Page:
African minds have never struggled with the diagnosis of problems and formulations of potential solutions. The African problem is always implementation. According to consultancy giant Mckinsey, 80% of infrastructure projects in Africa fail at the feasibility and business plan stage. Financing is the motif of the story. African governments have little fiscal space to fund infrastructure projects within all these indicated sectors. Africa spends 3.5% of its GDP on infrastructure, Mckinsey notes that Africa needs to spend 4.5 % to close the gap. China and India spend 7.7 % and 5.2% of GDP respectively on infrastructure. One potential solution is the Private Public Partnership (PPP). According to the capital market company, Preqin 4000 private firms now allocate funds towards infrastructure programs globally. $ 98 billion was made availed in 2019 to private firms. An issue in this area is that the capital is concentrated within 5 funds. This has also meant that a small fraction of this amount comes to Africa. Fund managers are often looking for returns of 10-11%. Therefore, that means that projects need to be bankable. One tool governments have used in partnerships is the build operate and transfer model. This has been done for power plants, toll roads, dams, prisons, and water plants. Governments must be creative in tackling their infrastructure issues because infrastructure enables societies to function. The market is competitive for example Europe requires €270 Billion a year for the next 10 years to maintain and expand current infrastructure.

So, what should African governments do? 1) As already mentioned, make projects commercially viable to lure the private sector. 2) stabilize the political climate and currency. To expand on this, African countries need to protect property rights and guarantee that change of administrations does not shift agreed terms this will inspire confidence in investors. Furthermore, often when governments or financiers extend credit to projects, United States dollars are the default currency.  Therefore, currency stability is required to protect offtake revenues, that are collected in local currency to maintain profitability. 3) deal flow- this is a term in the private equity space which highlights the rate at which business and investments proposals are being submitted. Adequate deal flow then gives investors a track record and exit options on transactions. To sum it up African governments need to create a business-friendly environment that allows fluid economic transactions. 4) Involvement of Development Finance Institutions (DFI) in projects inspires confidence and attracts private equity firms due to the guarantees of heavy due diligence that enter the frame with DFI involvement. After solving these fundamentals who can we attract to invest in our markets? The answer is foreign government agencies, private-sector pension funds, investment banks, corporate investors, family offices, public pension funds and sovereign wealth funds. Mckinsey notes that Africa can unlock $550 billion from these institutions. These funds that have indicated interests in Africa have Assets Under Management (AUM) amounting to $11 trillion.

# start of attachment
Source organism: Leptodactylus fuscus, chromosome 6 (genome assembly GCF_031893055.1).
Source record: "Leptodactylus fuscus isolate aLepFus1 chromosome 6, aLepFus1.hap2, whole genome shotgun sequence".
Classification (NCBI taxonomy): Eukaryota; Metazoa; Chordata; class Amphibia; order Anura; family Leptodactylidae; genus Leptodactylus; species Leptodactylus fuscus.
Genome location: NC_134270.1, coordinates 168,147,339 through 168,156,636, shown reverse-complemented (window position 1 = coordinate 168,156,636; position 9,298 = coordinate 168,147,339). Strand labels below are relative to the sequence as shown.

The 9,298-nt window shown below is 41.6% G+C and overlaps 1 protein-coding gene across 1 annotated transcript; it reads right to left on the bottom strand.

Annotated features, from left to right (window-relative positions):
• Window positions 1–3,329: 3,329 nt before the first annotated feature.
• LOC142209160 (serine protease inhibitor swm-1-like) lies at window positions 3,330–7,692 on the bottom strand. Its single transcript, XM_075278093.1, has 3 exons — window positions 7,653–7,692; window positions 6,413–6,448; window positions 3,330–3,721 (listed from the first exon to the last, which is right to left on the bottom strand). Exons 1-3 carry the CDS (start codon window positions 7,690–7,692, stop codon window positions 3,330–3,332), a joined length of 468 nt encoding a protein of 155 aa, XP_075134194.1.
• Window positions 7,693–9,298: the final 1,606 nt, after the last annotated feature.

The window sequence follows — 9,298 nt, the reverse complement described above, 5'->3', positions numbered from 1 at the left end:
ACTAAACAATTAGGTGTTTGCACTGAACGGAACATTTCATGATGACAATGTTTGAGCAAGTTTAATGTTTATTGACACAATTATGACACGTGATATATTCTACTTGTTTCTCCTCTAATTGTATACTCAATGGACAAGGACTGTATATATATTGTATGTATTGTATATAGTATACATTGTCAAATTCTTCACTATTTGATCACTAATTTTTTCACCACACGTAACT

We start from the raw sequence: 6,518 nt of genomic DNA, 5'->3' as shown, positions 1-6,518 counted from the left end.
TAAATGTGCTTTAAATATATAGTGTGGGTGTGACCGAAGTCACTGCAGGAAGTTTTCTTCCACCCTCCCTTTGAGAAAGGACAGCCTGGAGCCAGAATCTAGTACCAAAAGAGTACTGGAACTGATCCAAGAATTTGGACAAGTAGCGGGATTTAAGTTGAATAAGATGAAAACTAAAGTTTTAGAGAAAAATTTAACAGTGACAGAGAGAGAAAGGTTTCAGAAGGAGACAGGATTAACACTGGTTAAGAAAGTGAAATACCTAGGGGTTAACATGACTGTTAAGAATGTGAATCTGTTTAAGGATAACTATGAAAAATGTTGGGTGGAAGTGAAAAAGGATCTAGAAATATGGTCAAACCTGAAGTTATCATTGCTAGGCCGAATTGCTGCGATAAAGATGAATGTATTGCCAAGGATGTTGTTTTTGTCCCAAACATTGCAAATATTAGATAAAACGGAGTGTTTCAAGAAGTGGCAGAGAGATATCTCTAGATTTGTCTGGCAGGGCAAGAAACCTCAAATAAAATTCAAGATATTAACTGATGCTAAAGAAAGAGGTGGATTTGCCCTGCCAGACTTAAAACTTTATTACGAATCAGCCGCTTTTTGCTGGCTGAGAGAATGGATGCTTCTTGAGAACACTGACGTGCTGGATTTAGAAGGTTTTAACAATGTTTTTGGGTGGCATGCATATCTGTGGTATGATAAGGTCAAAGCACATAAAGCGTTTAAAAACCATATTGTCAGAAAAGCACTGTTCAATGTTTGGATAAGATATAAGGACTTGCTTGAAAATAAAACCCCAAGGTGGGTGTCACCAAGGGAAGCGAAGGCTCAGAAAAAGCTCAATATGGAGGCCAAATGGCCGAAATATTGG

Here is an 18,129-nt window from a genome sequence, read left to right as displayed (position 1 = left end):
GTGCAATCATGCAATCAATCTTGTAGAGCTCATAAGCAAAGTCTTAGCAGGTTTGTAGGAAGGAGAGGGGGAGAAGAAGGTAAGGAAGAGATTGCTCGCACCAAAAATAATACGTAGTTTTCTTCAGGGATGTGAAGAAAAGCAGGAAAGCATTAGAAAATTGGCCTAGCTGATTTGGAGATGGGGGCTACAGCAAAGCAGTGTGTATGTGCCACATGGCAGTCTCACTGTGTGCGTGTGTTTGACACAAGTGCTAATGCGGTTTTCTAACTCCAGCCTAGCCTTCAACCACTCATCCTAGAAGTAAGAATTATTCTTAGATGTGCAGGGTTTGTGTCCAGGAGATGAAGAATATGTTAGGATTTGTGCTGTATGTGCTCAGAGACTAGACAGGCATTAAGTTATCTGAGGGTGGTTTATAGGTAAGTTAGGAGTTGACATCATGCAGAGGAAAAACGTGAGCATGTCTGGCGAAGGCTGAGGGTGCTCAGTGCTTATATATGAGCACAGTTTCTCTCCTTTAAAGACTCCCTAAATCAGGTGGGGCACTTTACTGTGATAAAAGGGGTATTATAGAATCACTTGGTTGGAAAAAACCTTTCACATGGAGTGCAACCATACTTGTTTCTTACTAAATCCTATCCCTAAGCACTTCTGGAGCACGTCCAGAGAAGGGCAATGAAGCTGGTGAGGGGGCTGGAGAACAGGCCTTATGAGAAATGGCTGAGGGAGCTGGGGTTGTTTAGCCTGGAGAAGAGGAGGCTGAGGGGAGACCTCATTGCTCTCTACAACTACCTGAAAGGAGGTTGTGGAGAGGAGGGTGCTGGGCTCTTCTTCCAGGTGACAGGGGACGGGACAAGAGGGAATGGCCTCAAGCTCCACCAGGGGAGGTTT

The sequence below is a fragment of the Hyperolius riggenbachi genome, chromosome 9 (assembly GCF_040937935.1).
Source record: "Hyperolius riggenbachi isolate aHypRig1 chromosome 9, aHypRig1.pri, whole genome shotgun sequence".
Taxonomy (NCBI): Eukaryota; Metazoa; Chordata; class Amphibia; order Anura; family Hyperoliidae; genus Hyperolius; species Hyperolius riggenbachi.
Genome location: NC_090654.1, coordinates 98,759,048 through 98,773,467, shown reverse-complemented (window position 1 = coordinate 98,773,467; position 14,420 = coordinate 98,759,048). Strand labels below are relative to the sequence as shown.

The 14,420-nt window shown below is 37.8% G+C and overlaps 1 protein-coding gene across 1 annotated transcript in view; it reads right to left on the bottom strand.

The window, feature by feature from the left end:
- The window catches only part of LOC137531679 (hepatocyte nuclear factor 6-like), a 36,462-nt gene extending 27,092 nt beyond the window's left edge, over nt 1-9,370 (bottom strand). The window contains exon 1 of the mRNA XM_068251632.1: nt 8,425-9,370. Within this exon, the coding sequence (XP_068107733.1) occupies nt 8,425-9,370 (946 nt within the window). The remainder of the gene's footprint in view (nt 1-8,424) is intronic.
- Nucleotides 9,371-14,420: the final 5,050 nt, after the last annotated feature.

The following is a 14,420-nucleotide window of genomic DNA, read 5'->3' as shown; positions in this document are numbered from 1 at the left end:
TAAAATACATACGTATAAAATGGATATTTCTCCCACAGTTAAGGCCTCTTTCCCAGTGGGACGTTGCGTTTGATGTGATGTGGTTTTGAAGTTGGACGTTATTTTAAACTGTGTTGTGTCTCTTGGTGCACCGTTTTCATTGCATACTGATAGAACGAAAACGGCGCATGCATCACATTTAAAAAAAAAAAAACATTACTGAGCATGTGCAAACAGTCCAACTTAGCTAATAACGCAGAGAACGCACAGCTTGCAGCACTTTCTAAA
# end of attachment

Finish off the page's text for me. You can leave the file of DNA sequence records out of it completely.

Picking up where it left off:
A worker at Dangote Industries Ltd. oil refinery and fertilizer plant site in the Ibeju Lekki district, outside of Lagos, Nigeria, on Friday, March 6, 2020. Aliko Dangote, Africas richest man, plans to spend more than his net worth of $13.5 billion building one of the worlds biggest oil refineries. Photographer: Tom Saater/Bloomberg via Getty Images